If you thought people looked foolish wearing Google Glass, wait until you see one of your coworkers sticking a white piece of plastic on her forehead, hooked around her ear. I learned about Thync, a $300 electric gizmo, reading Geoffrey Fowler’s Wall Street Journal column Tuesday.
Fowler tested it, so I don’t have to, but I just know I’ll be seeing this piece of wearable tech around town among the gadgerati I sometimes hang out with. Thync’s unique selling proposition is vibes, uncommonly known as transdermal electrical neuromodulation. Translation—it’s a low-grade form of shock therapy. The company says they’ve tested the device over years of research with their neuroscientists and engineers to give us Calm vibes or Energy vibes.
You’ll have to go to Fowler’s story to view a graphic of how this dildo for the brain actually functions, but Folwer describes the Energy vibe this way: “The sensation is like drinking an espresso, accompanied by a tingle of prickly heat behind the ear.” He compares the hour-long Calm vibe to having a glass of wine.
Like everything else related to wearable tech and the Internet of Things, the company is well funded by Silicon Valley venture capital firms, which are apparently looking for the next Fitbit. And why not? Brain fitness. I know a few people who could benefit from Thync if it works as promised.
Let’s start by getting the company to give one to Donald Trump, set it permanently on the Calm setting, and turn up the juice.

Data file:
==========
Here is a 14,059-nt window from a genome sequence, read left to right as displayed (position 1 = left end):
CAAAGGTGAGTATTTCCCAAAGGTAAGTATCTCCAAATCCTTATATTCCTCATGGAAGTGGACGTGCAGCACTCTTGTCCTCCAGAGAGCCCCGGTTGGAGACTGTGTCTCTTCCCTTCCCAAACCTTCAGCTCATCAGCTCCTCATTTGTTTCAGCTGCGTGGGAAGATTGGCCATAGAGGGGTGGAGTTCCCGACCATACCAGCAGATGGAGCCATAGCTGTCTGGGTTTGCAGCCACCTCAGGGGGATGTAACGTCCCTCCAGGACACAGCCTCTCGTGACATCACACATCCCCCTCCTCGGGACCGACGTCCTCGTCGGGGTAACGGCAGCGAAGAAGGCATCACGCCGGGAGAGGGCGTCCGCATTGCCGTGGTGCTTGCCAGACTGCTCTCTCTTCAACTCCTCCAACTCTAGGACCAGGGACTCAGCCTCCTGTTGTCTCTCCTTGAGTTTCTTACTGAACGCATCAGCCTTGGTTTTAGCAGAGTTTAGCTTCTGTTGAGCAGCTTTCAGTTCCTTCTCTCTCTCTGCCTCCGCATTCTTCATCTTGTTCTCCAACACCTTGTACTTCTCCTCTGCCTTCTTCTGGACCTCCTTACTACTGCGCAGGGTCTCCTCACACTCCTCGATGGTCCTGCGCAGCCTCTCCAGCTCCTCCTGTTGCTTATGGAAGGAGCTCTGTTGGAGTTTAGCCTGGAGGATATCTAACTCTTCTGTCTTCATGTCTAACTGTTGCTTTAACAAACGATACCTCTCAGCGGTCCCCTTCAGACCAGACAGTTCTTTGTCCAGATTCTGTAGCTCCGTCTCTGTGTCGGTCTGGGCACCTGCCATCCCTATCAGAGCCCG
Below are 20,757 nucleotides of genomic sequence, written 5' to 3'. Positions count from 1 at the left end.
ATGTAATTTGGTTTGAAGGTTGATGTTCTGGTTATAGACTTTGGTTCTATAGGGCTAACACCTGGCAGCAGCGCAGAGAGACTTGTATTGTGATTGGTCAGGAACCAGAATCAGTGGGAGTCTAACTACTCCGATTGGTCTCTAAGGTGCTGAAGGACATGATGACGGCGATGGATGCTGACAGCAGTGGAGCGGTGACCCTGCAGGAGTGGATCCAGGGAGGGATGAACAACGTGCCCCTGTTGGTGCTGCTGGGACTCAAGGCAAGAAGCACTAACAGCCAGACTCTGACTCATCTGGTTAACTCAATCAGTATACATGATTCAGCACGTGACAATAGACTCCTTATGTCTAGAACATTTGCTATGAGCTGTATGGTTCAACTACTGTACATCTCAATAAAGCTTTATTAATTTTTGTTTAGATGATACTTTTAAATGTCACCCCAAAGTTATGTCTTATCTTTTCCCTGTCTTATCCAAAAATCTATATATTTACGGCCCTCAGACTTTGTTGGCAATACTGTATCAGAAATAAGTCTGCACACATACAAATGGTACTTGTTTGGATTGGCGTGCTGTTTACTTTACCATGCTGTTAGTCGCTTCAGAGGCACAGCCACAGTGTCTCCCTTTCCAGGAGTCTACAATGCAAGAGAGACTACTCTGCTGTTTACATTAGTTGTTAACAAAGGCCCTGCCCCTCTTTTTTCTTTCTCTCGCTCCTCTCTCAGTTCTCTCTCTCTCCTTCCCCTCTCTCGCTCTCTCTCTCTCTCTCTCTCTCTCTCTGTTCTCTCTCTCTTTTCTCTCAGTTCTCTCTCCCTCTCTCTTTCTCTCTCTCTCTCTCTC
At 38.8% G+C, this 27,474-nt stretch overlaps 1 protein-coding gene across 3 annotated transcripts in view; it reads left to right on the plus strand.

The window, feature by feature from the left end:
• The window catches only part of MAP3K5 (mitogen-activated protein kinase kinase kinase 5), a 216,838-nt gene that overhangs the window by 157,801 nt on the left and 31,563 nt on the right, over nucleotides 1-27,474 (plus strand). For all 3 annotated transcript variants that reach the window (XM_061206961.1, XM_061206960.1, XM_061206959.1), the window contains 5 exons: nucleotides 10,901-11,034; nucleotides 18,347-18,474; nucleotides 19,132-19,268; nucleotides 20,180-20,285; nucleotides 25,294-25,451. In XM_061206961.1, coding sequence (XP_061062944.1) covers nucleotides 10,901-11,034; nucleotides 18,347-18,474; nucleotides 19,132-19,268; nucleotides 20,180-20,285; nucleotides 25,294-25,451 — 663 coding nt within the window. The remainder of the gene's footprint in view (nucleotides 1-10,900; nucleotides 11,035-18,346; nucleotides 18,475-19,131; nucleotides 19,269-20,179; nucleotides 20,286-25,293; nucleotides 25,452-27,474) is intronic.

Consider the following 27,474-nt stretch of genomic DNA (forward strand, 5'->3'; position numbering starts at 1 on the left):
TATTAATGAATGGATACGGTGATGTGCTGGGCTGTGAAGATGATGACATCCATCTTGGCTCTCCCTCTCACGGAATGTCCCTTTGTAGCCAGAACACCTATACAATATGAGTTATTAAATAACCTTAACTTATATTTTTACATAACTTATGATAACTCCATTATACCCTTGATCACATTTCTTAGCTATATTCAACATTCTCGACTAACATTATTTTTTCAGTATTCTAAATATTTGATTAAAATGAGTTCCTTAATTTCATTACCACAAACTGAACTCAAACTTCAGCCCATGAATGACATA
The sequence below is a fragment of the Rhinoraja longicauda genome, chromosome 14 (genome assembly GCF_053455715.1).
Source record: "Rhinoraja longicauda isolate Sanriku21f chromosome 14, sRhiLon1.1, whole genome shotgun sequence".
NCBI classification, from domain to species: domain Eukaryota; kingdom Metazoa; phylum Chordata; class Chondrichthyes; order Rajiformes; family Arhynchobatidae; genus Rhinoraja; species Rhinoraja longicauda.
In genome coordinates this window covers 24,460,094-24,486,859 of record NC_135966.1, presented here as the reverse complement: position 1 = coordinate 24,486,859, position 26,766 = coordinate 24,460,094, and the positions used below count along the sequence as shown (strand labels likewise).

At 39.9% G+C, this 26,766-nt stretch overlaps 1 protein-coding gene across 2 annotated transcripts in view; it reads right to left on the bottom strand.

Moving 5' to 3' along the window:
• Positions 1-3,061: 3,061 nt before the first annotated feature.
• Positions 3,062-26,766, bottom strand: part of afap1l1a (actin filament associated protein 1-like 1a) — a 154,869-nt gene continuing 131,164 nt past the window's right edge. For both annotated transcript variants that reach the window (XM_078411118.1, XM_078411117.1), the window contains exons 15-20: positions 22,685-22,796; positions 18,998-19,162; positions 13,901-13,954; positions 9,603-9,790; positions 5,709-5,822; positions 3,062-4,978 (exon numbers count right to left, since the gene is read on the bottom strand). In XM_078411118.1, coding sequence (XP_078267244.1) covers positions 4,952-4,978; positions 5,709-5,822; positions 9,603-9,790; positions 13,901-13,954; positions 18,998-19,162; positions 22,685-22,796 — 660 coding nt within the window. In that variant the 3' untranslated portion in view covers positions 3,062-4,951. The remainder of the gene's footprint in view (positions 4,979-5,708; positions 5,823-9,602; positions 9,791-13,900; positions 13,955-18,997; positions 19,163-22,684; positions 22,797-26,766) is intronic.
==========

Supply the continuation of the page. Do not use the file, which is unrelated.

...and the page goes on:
Top Reads from The Fiscal Times:
- Six Amazing Features Hidden in Your Smartphone
- Facebook Must Hand Over NY Users' Info to Prosecutors
- The Incredible Disappearing American-Made Car
The White House on Friday unveiled plans for a new effort to ramp up testing for Covid-19, which experts say is an essential part of limiting the spread of the virus. This chart from Vox gives a sense of just how far the U.S. has to go to catch up to other countries that are dealing with the pandemic, including South Korea, the leading virus screener with 3,692 tests per million people. The U.S., by comparison, has done about 23 tests per million people as of March 12.
The Air Force has scrapped a planned upgrade of its B-2 stealth bomber fleet — even after spending $2 billion on the effort — because defense contractor Northrup Grumman didn’t have the necessary software expertise to complete the project on time and on budget, Bloomberg’s Anthony Capaccio reports, citing the Pentagon’s chief weapons buyer.
Ellen Lord, the undersecretary of defense for acquisition and sustainment, told reporters that the nearly $2 billion that had already been spent on the program wasn’t wasted because “we are still going to get upgraded electronic displays.”
Bernie Sanders wants to eliminate $1.6 trillion in student debt, to be paid for by a tax on financial transactions, but doing so won’t be easy, says Josh Mitchell of The Wall Street Journal.
The main problem for Sanders is that most Americans don’t support the plan, with 57% of respondents in a poll last fall saying they oppose the idea of canceling all student debt. And the politics are particularly thorny for Sanders as he prepares for a likely general election run, Mitchell says: “Among the strongest opponents are groups Democrats hope to peel away from President Trump: Rust Belt voters, independents, whites, men and voters in rural areas.”
That’s how much Michael Bloomberg is spending per day in his pursuit of the Democratic presidential nomination, according to new monthly filings with the Federal Election Commission. “In January alone, Bloomberg dropped more than $220 million on his free-spending presidential campaign,” The Hill says. “That breaks down to about $7.1 million a day, $300,000 an hour or $5,000 per minute.”